A family’s sorrow — and questions unanswered
Ricardo Munoz, who had schizophrenia and bipolar disorder, never got the help he needed
(Lancaster) — Rulennis Munoz was with her brother Ricardo minutes before he died.
“My mom came to pick him up,” she said. “They left. She tells him, ‘When we get home, take a shower, eat something and take your medicine.’ That triggered him.”
That medication was for Ricardo’s diagnosed mental illnesses: schizophrenia and bipolar disorder. Those illnesses had shattered Ricardo’s hopes and left him often paranoid and moody.
Rulennis said her mom told her Ricardo was being verbally aggressive. Rulennis contacted the Lancaster County crisis intervention service. Crisis told her to call city police, so she dialed the non-emergency number to try to have her brother involuntarily committed.
What Rulennis didn’t know is that another family member decided to call 911. Somewhere between that phone call and an officer arriving on scene, what began as an effort to get help for her 27-year-old brother was described to police as a “domestic disturbance.”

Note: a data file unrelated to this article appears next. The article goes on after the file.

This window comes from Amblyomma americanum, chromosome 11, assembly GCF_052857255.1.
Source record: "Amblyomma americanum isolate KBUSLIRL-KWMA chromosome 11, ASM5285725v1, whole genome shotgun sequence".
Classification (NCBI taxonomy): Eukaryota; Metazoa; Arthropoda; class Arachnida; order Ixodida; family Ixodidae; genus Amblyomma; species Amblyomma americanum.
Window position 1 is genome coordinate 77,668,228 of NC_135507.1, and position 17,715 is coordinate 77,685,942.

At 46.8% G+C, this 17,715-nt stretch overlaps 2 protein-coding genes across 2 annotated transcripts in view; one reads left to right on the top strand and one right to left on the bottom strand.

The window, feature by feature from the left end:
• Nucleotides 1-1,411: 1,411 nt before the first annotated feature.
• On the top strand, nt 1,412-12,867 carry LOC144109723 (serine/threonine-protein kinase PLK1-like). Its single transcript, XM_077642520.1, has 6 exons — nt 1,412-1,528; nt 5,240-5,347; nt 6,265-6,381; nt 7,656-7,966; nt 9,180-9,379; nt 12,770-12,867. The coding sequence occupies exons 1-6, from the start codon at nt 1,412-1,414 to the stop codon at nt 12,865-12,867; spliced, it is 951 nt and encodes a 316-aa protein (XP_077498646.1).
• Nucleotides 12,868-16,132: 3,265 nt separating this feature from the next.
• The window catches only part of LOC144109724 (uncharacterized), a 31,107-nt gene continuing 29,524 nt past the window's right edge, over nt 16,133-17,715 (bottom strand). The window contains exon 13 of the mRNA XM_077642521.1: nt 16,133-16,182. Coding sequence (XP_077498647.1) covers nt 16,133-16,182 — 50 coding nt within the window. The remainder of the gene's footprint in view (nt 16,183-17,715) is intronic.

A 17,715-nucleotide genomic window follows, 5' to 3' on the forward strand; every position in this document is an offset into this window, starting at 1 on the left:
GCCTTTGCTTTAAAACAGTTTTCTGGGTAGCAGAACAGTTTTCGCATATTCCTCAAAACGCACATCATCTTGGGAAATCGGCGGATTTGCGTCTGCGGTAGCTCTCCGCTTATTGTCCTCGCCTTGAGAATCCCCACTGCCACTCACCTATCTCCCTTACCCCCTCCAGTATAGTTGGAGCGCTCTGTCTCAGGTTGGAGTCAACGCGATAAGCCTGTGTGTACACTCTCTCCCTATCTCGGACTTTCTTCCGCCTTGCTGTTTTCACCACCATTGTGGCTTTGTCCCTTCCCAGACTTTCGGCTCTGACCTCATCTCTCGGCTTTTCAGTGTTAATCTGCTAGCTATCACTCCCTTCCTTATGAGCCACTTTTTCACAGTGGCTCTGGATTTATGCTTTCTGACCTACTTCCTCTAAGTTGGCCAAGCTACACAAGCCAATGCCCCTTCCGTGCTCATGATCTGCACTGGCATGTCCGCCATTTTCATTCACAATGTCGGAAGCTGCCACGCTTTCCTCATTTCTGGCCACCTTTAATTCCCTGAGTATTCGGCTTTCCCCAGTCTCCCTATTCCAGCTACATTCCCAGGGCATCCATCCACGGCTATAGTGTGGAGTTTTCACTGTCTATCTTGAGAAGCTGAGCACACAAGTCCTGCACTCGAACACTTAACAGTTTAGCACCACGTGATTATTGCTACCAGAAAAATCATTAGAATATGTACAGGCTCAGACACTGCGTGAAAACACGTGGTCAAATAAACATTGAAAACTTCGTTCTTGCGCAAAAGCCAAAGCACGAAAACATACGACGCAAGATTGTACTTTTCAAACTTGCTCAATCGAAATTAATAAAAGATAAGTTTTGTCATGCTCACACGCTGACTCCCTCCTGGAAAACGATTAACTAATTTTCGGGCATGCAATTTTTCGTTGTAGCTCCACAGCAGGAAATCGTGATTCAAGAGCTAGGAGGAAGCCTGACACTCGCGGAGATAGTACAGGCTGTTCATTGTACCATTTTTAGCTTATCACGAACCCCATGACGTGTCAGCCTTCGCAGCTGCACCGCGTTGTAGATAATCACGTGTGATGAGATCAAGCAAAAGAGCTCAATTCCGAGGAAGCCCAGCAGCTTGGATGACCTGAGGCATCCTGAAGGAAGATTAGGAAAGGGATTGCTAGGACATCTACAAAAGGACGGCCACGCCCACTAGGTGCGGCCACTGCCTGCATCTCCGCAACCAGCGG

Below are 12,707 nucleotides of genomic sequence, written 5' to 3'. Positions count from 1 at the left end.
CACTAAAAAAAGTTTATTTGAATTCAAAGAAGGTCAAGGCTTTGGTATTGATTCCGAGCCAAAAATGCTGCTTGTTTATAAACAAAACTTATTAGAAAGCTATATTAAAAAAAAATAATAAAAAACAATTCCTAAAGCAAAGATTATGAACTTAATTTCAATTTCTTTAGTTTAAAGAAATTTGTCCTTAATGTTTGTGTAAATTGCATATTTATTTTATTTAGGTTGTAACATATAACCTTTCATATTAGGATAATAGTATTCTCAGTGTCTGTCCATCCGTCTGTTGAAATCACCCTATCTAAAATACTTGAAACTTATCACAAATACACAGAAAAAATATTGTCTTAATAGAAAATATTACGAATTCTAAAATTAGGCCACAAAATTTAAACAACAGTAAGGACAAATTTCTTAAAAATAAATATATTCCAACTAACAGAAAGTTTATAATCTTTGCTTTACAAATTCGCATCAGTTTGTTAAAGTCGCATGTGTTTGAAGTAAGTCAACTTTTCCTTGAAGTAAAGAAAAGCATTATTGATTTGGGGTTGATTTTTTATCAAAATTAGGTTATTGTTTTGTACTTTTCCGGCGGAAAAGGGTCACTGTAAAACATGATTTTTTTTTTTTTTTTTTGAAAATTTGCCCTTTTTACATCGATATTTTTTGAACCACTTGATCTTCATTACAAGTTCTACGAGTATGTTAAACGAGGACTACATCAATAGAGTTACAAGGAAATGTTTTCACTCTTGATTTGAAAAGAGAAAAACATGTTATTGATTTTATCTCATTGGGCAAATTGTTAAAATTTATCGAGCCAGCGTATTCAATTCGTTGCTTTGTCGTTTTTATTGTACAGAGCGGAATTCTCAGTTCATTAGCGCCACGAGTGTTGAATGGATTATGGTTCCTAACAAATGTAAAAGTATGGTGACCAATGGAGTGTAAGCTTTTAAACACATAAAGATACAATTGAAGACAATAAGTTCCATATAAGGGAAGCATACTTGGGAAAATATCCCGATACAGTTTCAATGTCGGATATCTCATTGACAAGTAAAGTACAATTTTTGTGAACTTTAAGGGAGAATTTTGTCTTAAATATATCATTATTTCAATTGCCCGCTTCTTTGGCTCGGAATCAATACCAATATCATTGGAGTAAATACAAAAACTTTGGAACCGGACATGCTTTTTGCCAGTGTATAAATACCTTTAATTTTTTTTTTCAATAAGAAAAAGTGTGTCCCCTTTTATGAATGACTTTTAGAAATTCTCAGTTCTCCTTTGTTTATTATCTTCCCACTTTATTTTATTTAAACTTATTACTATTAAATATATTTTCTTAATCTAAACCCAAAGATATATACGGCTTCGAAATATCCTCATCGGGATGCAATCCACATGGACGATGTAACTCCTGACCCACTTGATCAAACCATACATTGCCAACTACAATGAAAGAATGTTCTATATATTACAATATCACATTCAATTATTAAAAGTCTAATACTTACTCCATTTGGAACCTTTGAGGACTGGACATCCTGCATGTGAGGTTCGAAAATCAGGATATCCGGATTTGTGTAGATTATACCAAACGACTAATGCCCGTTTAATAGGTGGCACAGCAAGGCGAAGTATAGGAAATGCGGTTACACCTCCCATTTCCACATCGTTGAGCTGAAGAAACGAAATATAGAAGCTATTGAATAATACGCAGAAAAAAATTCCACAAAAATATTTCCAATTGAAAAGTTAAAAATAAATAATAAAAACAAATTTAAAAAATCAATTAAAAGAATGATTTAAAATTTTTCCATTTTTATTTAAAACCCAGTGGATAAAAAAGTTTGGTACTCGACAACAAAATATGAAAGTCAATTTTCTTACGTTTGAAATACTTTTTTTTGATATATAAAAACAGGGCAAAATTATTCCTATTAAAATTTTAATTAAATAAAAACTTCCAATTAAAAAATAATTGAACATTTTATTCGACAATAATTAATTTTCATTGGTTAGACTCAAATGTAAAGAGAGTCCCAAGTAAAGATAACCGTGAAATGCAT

Minutes later, Ricardo was dead. An unidentified Lancaster police officer who was responding to the 911 call shot Ricardo after he came out of the house and ran toward him with a knife.
For Rulennis, her brother’s death shows both the failure of Pennsylvania’s behavioral health services programs, and a police response that’s poorly equipped to deal with people having a behavioral health crisis.
“Why?” she said, as she cried. “Why? We should be strong and help each other, not kill each other.”
No one to help
The Munoz family had been trying to get help for Ricardo ever since he was diagnosed with schizophrenia and bipolar disorder in his early 20s while attending college.
“His roommate said that from time to time he would go to the closet door and start speaking to somebody that he thought was in the closet,” Rulennis said. “He would do that from time to time and it just got worse after that. He thought people were following him.”
The family tried to have him committed for care, but since Ricardo was an adult and didn’t believe he was ill, there was little the family could do.
In Pennsylvania, like in much of the U.S., it’s almost impossible to get help for someone who doesn’t want it, unless they are an immediate threat to themselves or others. But in this case, it’s especially confusing why nobody helped Ricardo.